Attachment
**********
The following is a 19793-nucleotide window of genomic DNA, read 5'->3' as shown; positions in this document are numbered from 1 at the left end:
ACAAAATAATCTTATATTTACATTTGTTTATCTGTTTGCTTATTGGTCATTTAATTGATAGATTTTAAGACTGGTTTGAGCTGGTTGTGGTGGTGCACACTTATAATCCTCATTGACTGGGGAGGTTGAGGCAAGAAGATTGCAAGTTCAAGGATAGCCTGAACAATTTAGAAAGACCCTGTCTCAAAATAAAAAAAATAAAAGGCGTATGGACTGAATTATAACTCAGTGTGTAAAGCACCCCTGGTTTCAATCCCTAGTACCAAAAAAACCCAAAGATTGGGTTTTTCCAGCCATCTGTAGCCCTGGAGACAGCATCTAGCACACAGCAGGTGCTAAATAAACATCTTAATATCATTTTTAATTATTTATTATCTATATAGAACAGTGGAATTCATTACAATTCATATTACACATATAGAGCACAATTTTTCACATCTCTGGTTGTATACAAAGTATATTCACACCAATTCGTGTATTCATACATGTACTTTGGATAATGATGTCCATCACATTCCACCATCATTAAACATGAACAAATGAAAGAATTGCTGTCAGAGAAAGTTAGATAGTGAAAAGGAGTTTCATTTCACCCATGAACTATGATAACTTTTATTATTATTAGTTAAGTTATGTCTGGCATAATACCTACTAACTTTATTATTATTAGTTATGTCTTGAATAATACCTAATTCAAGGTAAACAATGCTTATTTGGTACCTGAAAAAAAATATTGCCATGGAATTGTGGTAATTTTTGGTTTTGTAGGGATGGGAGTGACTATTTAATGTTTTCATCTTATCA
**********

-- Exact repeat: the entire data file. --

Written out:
The following is a 19793-nucleotide window of genomic DNA, read 5'->3' as shown; positions in this document are numbered from 1 at the left end:
ACAAAATAATCTTATATTTACATTTGTTTATCTGTTTGCTTATTGGTCATTTAATTGATAGATTTTAAGACTGGTTTGAGCTGGTTGTGGTGGTGCACACTTATAATCCTCATTGACTGGGGAGGTTGAGGCAAGAAGATTGCAAGTTCAAGGATAGCCTGAACAATTTAGAAAGACCCTGTCTCAAAATAAAAAAAATAAAAGGCGTATGGACTGAATTATAACTCAGTGTGTAAAGCACCCCTGGTTTCAATCCCTAGTACCAAAAAAACCCAAAGATTGGGTTTTTCCAGCCATCTGTAGCCCTGGAGACAGCATCTAGCACACAGCAGGTGCTAAATAAACATCTTAATATCATTTTTAATTATTTATTATCTATATAGAACAGTGGAATTCATTACAATTCATATTACACATATAGAGCACAATTTTTCACATCTCTGGTTGTATACAAAGTATATTCACACCAATTCGTGTATTCATACATGTACTTTGGATAATGATGTCCATCACATTCCACCATCATTAAACATGAACAAATGAAAGAATTGCTGTCAGAGAAAGTTAGATAGTGAAAAGGAGTTTCATTTCACCCATGAACTATGATAACTTTTATTATTATTAGTTAAGTTATGTCTGGCATAATACCTACTAACTTTATTATTATTAGTTATGTCTTGAATAATACCTAATTCAAGGTAAACAATGCTTATTTGGTACCTGAAAAAAAATATTGCCATGGAATTGTGGTAATTTTTGGTTTTGTAGGGATGGGAGTGACTATTTAATGTTTTCATCTTATCA